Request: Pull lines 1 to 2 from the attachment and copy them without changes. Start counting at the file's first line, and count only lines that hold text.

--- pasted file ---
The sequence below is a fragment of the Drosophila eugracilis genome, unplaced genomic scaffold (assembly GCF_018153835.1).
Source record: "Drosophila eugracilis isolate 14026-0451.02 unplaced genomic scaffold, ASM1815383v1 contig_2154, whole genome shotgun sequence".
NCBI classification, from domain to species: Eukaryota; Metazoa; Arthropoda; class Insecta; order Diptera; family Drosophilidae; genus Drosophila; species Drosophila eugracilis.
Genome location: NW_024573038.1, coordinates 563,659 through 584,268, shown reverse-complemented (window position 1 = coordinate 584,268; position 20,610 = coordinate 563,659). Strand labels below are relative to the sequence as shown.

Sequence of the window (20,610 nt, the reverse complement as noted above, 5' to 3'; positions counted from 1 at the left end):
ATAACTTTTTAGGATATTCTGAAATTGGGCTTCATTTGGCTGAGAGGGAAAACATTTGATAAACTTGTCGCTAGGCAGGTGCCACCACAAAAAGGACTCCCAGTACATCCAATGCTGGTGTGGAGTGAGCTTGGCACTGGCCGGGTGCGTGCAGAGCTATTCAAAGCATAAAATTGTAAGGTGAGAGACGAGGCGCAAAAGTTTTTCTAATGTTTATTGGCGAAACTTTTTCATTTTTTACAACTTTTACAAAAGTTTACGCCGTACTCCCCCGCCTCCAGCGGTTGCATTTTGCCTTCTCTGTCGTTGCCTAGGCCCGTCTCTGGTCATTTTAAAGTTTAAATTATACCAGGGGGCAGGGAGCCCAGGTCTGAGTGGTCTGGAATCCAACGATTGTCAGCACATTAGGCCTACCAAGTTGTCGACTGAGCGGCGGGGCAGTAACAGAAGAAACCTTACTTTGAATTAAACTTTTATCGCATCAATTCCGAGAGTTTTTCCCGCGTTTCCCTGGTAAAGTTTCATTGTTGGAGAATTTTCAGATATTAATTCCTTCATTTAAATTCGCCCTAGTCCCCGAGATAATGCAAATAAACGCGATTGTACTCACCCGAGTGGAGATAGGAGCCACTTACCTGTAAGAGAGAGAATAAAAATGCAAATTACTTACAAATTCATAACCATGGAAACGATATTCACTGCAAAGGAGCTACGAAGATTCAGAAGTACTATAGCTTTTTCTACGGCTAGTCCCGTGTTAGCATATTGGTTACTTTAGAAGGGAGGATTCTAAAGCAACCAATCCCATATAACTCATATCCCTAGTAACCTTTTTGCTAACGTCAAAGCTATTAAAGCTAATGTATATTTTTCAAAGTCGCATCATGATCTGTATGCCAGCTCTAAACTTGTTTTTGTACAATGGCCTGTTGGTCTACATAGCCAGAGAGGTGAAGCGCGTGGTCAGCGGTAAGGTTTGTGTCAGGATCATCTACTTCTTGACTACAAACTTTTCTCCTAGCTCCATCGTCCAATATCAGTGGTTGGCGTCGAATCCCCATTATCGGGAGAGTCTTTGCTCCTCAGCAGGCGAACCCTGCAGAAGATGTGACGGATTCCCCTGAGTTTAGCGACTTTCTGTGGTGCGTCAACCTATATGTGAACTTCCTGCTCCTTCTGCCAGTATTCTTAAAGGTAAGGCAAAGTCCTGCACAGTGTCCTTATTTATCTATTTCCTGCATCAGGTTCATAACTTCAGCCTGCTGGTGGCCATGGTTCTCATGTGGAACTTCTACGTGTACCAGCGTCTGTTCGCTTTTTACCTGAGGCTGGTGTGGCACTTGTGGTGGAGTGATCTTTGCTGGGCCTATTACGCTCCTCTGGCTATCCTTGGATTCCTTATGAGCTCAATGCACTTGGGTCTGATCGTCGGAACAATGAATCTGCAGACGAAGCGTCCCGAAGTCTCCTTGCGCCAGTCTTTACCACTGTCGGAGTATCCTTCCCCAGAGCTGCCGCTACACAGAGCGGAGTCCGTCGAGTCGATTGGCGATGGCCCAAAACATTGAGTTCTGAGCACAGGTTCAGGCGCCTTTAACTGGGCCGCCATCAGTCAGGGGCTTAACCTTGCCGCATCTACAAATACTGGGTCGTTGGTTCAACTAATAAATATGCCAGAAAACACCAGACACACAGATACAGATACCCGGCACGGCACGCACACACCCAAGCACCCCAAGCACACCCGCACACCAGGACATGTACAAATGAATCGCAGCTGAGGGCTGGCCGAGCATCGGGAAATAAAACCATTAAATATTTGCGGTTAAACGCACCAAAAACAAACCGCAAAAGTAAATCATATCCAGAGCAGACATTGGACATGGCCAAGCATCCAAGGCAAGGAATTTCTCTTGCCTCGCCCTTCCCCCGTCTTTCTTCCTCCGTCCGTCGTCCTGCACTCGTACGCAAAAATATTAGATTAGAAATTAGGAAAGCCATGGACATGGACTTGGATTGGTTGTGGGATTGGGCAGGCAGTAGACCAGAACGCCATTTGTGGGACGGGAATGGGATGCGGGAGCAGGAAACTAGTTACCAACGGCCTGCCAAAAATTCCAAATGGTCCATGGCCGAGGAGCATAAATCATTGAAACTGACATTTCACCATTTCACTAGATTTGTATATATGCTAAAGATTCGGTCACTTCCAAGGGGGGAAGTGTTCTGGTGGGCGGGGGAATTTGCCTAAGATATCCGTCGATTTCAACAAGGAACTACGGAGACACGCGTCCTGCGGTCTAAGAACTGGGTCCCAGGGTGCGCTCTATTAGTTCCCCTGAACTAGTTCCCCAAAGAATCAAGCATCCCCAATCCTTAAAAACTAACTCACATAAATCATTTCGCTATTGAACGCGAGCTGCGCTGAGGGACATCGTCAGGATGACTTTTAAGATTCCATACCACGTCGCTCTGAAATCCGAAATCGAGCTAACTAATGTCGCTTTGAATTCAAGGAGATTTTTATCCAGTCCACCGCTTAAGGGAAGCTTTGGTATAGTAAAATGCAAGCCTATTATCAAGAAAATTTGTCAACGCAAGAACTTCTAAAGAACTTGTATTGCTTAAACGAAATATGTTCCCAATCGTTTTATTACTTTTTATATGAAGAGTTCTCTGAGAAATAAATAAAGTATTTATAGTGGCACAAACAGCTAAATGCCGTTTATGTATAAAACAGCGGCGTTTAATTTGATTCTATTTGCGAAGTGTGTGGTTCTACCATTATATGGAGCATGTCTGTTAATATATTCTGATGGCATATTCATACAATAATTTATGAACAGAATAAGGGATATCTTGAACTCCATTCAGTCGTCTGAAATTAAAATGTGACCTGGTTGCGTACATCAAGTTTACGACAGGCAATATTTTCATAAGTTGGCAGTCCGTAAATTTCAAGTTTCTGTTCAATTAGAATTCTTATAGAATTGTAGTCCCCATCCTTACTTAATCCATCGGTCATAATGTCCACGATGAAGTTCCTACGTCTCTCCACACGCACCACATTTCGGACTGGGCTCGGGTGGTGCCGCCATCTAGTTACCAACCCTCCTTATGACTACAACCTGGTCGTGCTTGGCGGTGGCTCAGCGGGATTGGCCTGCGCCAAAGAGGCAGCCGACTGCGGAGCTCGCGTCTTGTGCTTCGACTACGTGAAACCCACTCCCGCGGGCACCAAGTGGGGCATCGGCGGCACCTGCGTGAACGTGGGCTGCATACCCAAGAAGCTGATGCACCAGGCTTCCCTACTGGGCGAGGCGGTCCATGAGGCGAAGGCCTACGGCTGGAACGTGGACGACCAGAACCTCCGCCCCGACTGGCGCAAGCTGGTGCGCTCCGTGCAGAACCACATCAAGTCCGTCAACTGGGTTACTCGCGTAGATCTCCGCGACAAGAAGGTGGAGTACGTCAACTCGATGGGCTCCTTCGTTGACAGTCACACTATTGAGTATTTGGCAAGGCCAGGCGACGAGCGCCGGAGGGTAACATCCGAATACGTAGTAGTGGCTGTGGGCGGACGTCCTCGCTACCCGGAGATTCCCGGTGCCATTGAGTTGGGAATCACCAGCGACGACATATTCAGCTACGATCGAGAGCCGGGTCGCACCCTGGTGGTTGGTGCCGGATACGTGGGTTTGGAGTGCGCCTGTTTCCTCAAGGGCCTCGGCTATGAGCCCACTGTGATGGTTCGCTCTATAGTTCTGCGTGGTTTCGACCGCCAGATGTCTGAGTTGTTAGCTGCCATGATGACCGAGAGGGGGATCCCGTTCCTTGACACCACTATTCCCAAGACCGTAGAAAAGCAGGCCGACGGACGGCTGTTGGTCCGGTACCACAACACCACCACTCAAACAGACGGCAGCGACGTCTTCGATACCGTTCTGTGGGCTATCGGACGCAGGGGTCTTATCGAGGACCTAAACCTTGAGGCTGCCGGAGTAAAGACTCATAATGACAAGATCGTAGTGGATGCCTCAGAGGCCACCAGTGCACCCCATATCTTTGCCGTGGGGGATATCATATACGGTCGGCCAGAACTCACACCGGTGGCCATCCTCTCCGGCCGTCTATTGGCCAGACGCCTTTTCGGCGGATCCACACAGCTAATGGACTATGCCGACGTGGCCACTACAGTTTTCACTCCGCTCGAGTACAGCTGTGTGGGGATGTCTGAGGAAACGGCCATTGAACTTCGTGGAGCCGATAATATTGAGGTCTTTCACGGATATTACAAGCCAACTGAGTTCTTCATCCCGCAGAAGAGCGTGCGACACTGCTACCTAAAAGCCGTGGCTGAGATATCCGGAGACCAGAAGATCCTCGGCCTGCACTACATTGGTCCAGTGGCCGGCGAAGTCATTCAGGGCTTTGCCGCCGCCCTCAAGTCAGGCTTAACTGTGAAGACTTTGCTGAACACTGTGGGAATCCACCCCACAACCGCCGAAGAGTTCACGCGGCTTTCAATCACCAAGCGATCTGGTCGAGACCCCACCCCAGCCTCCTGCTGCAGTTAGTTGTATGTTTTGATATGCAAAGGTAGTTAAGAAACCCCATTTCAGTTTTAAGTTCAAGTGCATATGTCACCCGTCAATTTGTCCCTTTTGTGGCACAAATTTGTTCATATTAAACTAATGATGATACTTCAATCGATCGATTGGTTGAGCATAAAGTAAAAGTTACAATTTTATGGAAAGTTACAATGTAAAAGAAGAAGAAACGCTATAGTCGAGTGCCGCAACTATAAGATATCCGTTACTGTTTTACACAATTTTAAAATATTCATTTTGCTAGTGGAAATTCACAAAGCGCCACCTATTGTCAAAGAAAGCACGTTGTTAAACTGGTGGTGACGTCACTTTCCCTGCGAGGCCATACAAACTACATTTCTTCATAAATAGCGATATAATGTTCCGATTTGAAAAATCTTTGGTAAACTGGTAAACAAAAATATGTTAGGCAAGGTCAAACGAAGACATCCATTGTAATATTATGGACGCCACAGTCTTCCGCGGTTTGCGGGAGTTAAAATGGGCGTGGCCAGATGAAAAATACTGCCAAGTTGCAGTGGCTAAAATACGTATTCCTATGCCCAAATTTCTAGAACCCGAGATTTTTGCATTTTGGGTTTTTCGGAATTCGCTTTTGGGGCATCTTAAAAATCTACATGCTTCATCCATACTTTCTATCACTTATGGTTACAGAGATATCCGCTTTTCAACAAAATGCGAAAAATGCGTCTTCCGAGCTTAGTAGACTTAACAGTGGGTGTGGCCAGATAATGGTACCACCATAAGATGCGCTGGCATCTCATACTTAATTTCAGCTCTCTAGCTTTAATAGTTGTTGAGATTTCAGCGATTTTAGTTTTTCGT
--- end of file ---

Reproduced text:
The sequence below is a fragment of the Drosophila eugracilis genome, unplaced genomic scaffold (assembly GCF_018153835.1).
Source record: "Drosophila eugracilis isolate 14026-0451.02 unplaced genomic scaffold, ASM1815383v1 contig_2154, whole genome shotgun sequence".